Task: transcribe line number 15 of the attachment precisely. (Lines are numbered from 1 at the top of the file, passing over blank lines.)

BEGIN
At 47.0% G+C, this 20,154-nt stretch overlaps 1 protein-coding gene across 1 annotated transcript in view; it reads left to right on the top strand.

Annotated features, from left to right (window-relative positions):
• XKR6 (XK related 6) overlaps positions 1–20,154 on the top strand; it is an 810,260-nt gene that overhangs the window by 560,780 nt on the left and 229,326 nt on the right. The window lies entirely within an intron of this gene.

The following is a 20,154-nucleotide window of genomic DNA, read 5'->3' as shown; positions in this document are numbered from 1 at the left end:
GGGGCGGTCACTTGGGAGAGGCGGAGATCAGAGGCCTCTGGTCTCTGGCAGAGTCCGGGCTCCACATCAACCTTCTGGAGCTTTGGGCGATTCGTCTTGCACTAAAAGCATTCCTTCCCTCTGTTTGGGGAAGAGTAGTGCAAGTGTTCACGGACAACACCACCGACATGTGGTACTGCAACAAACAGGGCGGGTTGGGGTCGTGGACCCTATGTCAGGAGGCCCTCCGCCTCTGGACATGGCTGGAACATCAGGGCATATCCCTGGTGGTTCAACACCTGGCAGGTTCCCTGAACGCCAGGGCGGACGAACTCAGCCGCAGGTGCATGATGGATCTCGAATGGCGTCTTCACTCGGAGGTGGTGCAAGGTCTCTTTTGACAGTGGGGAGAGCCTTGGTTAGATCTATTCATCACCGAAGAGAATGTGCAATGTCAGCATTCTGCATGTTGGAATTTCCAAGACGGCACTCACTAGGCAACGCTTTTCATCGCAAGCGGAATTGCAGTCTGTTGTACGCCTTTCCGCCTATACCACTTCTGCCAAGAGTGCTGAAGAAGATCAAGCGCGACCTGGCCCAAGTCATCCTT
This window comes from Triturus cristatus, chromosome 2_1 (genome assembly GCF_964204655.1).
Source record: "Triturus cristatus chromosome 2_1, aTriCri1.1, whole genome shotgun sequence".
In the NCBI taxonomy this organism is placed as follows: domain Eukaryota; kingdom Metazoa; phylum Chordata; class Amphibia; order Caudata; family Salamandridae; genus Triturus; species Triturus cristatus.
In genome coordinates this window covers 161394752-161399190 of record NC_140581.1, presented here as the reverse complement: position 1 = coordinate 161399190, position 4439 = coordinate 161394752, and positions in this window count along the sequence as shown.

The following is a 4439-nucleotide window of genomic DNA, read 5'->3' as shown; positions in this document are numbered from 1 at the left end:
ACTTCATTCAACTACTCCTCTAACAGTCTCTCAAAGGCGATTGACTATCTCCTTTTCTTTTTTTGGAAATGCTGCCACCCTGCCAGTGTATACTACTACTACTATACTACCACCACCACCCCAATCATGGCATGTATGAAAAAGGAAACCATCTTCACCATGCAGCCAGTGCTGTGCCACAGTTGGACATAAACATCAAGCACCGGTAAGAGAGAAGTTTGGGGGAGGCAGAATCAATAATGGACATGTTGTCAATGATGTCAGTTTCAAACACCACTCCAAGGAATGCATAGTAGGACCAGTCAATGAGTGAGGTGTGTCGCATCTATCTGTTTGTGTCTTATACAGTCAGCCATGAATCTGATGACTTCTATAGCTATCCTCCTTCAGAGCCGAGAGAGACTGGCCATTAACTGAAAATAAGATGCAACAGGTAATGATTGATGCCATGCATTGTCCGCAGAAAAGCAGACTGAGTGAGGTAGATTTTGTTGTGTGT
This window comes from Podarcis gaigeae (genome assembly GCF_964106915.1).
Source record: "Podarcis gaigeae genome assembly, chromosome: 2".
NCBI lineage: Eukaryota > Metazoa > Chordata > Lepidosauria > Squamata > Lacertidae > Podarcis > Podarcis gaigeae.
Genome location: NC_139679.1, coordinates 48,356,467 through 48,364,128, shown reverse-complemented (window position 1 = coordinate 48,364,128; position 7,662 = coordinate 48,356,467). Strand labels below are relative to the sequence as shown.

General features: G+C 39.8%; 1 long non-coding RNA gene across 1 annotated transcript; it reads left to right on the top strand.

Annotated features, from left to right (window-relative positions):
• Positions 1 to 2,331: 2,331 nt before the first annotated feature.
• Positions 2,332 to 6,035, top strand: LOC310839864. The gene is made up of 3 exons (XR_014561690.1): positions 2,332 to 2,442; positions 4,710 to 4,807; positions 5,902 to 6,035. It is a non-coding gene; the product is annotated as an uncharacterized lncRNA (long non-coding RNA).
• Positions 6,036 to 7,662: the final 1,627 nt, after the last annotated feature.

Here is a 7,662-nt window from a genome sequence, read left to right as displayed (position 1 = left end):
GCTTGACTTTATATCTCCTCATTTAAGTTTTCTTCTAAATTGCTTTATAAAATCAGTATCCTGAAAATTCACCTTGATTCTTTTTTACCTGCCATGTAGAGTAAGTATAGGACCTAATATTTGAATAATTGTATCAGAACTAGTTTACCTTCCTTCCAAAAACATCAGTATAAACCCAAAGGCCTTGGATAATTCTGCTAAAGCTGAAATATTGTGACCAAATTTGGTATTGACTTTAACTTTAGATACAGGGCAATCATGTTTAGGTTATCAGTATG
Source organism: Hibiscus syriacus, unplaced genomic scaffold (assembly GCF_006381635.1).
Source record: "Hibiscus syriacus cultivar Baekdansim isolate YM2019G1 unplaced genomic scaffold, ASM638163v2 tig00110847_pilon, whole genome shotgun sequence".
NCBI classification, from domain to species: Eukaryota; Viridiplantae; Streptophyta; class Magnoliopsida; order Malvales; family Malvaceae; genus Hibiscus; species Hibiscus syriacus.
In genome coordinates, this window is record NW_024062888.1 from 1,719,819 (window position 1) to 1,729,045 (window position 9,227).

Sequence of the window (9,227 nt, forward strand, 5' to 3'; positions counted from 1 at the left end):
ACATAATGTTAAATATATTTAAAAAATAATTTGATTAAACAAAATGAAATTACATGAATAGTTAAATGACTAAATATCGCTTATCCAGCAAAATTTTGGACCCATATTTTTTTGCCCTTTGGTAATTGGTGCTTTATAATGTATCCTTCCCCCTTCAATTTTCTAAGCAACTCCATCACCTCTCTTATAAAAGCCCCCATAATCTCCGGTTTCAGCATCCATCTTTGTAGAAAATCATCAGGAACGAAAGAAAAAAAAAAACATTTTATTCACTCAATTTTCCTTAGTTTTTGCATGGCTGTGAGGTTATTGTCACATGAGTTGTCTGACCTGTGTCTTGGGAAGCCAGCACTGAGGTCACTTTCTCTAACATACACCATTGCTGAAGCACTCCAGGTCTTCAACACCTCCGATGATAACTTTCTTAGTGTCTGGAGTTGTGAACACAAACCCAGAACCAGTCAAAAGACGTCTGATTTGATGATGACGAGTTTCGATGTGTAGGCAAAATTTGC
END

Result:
Genome location: NC_139679.1, coordinates 48,356,467 through 48,364,128, shown reverse-complemented (window position 1 = coordinate 48,364,128; position 7,662 = coordinate 48,356,467). Strand labels below are relative to the sequence as shown.